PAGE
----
The etiology of malnutrition can be primary, as when the otherwise healthy
individual’s needs for protein, energy, or both are not
met by an adequate diet, or secondary, as a result of disease states
that may lead to suboptimal intake, inadequate nutrient absorption
or use, and/or increased requirements because of nutrient
losses or increased energy expenditure. Protein-energy malnutrition
is the most important nutritional disease in developing countries
and one of the leading causes of morbidity and mortality in childhood
worldwide.1,2 In the Western world primary malnutrition
continues to occur with alarming frequency because of neglect or
poverty. Secondary malnutrition exists as a result of chronic or acute
In primary protein-energy malnutrition, calorie inadequacies
generally are linked to conditions of war, social disruption, poverty,
ignorance, infectious diseases, and food distribution inequalities.
Therefore, socioeconomic, political, and other environmental deprivations
can be considered to be the most global cause for childhood starvation with
its deleterious effects on growth and development.
In the clinical setting, acute and/or chronic illness
may lead to malnutrition and, if prolonged, result in failure to
thrive. Although the etiology of malnutrition can be traced to an
underlying pathology (ie, increased energy needs secondary to respiratory
distress, fever, wound healing, or a malabsorptive state), the common
pathway to a malnourished state is still a net deficiency of the
nutrients required for an individual. Although dietary energy and
protein deficiencies typically occur in concert, one may predominate,
resulting in either kwashiorkor (primarily a protein-deficient state)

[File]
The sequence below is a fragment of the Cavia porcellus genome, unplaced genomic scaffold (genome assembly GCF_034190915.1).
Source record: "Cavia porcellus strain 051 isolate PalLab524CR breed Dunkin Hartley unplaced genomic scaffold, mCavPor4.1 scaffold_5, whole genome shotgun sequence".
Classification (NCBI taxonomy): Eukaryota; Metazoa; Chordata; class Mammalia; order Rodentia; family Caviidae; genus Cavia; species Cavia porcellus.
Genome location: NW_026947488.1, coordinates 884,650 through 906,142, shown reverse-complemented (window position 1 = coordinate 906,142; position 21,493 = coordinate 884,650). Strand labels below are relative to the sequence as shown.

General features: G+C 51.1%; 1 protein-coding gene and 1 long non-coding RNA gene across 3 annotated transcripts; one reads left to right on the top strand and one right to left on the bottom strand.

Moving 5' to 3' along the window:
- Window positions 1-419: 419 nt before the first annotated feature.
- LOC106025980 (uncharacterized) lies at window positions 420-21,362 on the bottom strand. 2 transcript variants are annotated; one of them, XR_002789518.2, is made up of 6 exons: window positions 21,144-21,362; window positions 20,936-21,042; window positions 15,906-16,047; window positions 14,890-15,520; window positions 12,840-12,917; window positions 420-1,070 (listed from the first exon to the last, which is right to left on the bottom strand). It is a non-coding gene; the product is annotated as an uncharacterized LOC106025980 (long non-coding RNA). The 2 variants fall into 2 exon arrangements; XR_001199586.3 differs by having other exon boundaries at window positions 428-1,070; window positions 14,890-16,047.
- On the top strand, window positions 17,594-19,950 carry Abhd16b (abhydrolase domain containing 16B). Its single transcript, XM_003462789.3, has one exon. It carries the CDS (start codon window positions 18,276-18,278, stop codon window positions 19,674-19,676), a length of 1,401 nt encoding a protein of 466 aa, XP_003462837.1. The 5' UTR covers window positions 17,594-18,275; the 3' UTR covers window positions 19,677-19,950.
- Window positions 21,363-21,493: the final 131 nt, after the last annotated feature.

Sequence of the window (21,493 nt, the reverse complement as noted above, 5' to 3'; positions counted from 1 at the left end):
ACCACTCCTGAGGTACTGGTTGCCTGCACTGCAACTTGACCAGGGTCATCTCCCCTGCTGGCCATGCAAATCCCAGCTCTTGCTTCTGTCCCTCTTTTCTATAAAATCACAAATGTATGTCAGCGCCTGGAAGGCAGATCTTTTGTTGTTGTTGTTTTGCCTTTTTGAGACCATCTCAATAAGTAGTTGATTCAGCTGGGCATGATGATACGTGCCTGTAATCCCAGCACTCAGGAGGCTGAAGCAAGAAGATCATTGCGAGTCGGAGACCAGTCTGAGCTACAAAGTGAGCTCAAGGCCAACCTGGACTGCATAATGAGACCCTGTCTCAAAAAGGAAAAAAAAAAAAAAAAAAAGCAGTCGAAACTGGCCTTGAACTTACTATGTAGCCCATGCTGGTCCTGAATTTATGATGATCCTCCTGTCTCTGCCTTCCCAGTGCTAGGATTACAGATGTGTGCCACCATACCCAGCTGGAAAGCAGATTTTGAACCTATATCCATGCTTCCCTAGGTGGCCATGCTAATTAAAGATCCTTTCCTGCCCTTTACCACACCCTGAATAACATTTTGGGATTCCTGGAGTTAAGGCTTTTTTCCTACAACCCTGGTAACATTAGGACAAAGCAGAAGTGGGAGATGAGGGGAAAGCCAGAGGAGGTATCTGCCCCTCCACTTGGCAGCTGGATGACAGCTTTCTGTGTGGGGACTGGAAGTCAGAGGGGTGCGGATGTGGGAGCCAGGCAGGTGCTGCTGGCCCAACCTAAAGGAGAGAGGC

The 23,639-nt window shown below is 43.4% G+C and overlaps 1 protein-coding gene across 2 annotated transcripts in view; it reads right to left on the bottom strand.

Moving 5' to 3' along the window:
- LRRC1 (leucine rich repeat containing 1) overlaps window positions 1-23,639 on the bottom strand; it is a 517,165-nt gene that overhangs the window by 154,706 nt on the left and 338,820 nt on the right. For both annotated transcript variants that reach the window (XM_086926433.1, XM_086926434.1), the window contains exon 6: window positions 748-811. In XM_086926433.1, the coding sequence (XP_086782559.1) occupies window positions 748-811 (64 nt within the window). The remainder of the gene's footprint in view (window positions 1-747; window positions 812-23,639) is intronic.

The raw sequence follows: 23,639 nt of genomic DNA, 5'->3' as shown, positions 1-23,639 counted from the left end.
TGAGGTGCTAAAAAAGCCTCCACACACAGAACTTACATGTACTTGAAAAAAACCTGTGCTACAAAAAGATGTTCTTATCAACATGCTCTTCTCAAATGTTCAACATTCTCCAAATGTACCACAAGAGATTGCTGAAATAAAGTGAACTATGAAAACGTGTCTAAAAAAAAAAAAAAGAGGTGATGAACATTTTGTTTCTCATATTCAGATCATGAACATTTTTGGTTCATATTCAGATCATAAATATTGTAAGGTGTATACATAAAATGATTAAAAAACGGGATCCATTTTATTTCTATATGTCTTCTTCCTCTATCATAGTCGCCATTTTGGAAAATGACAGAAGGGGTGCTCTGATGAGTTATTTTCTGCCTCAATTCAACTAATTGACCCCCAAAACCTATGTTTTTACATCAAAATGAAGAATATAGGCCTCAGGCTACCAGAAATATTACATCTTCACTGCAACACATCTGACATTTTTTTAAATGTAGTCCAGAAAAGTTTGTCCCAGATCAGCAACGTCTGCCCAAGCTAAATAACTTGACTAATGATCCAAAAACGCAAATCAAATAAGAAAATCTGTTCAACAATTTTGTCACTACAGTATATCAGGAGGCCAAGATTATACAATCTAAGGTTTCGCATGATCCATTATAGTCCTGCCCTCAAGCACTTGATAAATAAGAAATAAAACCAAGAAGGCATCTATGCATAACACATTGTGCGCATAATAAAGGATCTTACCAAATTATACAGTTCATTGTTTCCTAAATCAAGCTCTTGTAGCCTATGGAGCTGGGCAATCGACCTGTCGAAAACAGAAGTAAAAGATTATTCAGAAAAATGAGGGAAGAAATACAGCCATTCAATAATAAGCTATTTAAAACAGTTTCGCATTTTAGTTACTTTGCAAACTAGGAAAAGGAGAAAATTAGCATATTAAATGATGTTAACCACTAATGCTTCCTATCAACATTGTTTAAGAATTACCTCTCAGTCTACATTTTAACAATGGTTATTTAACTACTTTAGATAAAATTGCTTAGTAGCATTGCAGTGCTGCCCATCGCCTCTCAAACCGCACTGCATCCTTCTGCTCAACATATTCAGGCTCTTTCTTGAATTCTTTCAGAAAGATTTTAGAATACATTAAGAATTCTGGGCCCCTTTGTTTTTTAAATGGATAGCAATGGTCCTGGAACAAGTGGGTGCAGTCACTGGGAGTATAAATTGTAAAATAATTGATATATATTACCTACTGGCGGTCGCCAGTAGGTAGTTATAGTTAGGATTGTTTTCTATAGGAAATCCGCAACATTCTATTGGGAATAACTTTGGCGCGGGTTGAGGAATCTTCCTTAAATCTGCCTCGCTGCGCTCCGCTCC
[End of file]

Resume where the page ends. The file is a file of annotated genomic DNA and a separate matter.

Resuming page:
or marasmus (primarily an energy-deficient state). Marasmic kwashiorkor
also can occur and is the combination of chronic energy deprivation
with a superimposed chronic or acute protein deficit. In both pathologic states,
apathy, indifference, fatigue, and irritability are common.
There are several different criteria using weight and height
to classify malnutrition, and all must be judiciously applied. The
most useful and widely employed are the Waterlow classification2 and
the Gomez criteria,3 which are used to distinguish
a chronically malnourished or “stunted” child
from an acutely malnourished or “wasted” child.
An expected (or predicted) weight-for-height index is employed.
This assessment allows classification of the degree of stunting
(ie, decreased height-for-age, an indicator of chronic malnutrition) and
wasting (ie, decreased weight-for-height, an indicator of acute
malnutrition). The severity of an individual’s wasting
and/or stunting is calculated as a percentage of the reference
median value. The 50th percentile weight for that age and height-for-age
are taken as the denominator, and the actual weight or height as
the numerator. Gomez criteria assess the degree of malnutrition
based on weight-for-age. The actual weight is compared to the median
value (50th percentile for age) for the patient’s actual age.
This criterion aids in the recognition of acute malnutrition. The
Waterlow revised grading index for height-for-age and weight-for-height
and the Gomez criteria can be found in Table 29-1.3,4
Table 29-1. Classifications of Malnutrition
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